It does not, for example, give any leeway for the establishment of English medium schools, for example, which is a popular choice among many, especially in the urban areas.
Fourthly, specific strategies need to be identified for certain policies to work effectively.
For example, the goal of recruiting from the ranks of the top 30% of a cohort into the teaching profession is a laudable one which should have been implemented many years ago.
But according to the Ministry of Education’s own statistics, top academic performers comprised only 1% of applicants into the Bachelor of Education program in 2009 and this was only recently increased to 9% of total applicants in 2011.
To raise this figure to 30% would require pro-active strategies to target these top performers. The experience of Teach for Malaysia (TfM) to target 50 high performing fellows to become teachers for two years shows that top performers can be effectively enticed to become teachers. But without the identification of these targeting strategies, the top 30% goal will be an elusive one.
In addition, the call to recruit among the top 30% was not accompanied by the acknowledgement for the need for more aggressive recruitment strategies among the non-Bumiputeras especially in the national schools.
The Ministry’s own statistics shows that the percentage of Bumiputera teachers in national schools have increased from 78% in 2001 to 81% in 2011 while the percentage of Indian teachers have remained at 5% with the percentage of Chinese teachers dropping from 17% to 14%.
Targeting the top 30% of any cohort should result in a representative distribution of recruits. Given the current aversion of high performing non-Bumiputeras, it is disappointing that this blueprint does not outline any new recruiting strategies to overcome this historical aversion among non-Bumiputeras to see teaching as a meaningful and rewarding career.
One proposal, which DAP supports unreservedly, is the recognition of the Unified Examination Certificate (UEC) for entry into public universities and the civil service, which would mean that more non-Malays who are in Chinese independent schools would be able to apply to be teachers for all subjects, and not just for Mandarin. Unfortunately, this has been totally omitted in the blueprint.
There were also no new strategies outlined in the blueprint on how to increase the appeal of vocational and technical education as attractive educational pathways.
Despite RM577 million of development expenditure pumped in during the 9th Malaysia Plan for technical and vocational education and training, the number of students enrolled in vocational education actually fell from 62,200 in 2008 to 51,500 in 2011, a fall from 2.7% to 2.2% of total students in secondary schools.
At the same time, the number of students enrolled in technical schools has barely budged, currently numbering 20,000 or less than 1% of total secondary school students.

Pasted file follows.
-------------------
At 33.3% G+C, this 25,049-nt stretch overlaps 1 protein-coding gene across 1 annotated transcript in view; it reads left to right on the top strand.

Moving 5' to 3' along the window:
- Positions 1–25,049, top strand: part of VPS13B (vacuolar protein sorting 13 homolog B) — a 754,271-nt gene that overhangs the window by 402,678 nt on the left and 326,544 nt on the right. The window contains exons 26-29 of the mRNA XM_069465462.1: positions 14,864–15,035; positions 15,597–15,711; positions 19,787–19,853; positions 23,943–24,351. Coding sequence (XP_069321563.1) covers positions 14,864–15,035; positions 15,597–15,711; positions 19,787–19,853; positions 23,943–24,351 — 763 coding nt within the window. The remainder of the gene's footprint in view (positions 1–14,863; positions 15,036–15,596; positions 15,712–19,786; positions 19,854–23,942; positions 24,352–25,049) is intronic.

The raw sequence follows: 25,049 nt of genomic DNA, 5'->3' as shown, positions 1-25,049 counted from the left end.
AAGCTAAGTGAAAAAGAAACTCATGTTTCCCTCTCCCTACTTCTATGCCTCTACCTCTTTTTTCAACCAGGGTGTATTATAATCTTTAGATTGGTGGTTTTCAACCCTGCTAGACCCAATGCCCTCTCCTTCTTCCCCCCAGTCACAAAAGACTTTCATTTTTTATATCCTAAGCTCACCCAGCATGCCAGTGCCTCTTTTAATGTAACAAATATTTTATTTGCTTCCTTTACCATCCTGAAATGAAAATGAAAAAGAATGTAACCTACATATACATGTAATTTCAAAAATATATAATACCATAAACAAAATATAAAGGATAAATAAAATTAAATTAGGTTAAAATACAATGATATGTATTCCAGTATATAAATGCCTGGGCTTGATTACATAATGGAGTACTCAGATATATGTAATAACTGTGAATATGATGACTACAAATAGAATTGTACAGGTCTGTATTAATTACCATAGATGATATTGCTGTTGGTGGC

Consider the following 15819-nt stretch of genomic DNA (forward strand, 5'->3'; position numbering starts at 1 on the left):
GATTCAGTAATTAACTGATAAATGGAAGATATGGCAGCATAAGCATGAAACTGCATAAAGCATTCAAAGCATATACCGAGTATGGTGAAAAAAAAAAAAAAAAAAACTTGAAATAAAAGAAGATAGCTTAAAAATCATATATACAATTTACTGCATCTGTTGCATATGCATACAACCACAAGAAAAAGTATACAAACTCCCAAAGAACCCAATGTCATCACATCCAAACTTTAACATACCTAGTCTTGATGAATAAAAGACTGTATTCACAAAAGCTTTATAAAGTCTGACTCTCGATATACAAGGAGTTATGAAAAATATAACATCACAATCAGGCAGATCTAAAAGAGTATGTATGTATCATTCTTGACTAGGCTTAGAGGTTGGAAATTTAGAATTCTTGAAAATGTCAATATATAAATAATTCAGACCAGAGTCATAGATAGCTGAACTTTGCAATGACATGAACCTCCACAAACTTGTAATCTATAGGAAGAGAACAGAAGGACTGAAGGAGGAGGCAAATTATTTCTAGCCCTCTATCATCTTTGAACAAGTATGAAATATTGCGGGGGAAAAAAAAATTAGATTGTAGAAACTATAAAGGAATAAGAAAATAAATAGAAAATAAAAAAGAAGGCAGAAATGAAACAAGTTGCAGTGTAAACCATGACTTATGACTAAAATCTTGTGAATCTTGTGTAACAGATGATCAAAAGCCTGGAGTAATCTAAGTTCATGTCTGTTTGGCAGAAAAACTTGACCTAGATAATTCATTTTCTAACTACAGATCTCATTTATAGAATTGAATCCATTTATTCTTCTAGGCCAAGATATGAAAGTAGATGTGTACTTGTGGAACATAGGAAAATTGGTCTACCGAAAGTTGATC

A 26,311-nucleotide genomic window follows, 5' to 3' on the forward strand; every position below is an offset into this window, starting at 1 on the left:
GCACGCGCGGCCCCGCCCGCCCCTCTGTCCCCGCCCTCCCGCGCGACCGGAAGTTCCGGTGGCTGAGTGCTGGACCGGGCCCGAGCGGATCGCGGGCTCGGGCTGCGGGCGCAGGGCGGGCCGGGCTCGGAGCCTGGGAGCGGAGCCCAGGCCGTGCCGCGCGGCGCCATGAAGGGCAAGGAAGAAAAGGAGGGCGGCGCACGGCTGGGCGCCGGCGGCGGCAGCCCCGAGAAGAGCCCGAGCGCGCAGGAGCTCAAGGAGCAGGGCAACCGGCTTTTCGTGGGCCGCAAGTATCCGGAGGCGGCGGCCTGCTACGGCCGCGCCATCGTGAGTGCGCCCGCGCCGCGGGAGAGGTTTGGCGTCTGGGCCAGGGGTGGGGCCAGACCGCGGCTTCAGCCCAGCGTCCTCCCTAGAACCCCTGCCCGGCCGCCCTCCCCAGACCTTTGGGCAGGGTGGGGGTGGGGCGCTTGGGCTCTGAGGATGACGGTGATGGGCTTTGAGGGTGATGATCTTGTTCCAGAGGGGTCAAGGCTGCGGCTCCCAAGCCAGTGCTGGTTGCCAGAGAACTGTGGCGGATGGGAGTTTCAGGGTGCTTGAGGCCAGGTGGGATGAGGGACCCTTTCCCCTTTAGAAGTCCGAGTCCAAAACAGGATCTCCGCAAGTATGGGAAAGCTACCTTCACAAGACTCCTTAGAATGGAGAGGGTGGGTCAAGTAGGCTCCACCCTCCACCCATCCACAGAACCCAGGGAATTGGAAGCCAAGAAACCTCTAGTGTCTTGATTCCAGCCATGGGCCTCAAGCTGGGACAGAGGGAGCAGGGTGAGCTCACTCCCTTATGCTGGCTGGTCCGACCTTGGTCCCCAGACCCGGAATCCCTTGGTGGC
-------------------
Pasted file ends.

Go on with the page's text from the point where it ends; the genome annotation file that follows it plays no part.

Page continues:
Identifying new strategies to make technical and vocational education more attractive is key to increasing intake and will likely reduce the male dropout rate by ensuring that a larger number of males who are not ‘academically inclined’ will stay in secondary education.
Fifthly, while we welcome the commitment promised in the blueprint that the Ministry will publish annual reports to track the various KPIs and to conduct comprehensive five year reviews in 2015, 2020 and 2025, we also express our initial reservations about the seriousness of this commitment.
We have seen how the statistics and achievements announced under the Government Transformation Program (GTP) and the Economic Transformation Program (ETP) were manipulated in order to artificially boost these KPIs.
The crime figures under the GTP and the progress of selected Entry Point Projects (EPPs) are notable examples. We have seen the same propensity of grade inflation in our education system where statistics from the Examination Syndicate show that 50% of Form 5 students would have failed to achieve minimum standards in the English language Cambridge assessments compared to only 20% under the SPM examination.
If the Ministry of Education is serious in making its progress transparent, it should make detailed data publicly available including UPSR, PMR and SPM results of each primary and secondary school so that the stakeholders such as parents and academics can evaluate this progress for themselves.
There is still time for the government to address these shortcomings. If the Prime Minister and the Deputy Prime Minister, who is also the Education Minister, are serious about education reform, they should address these and other shortcomings during the public consultation period before the blueprint is finalized in December.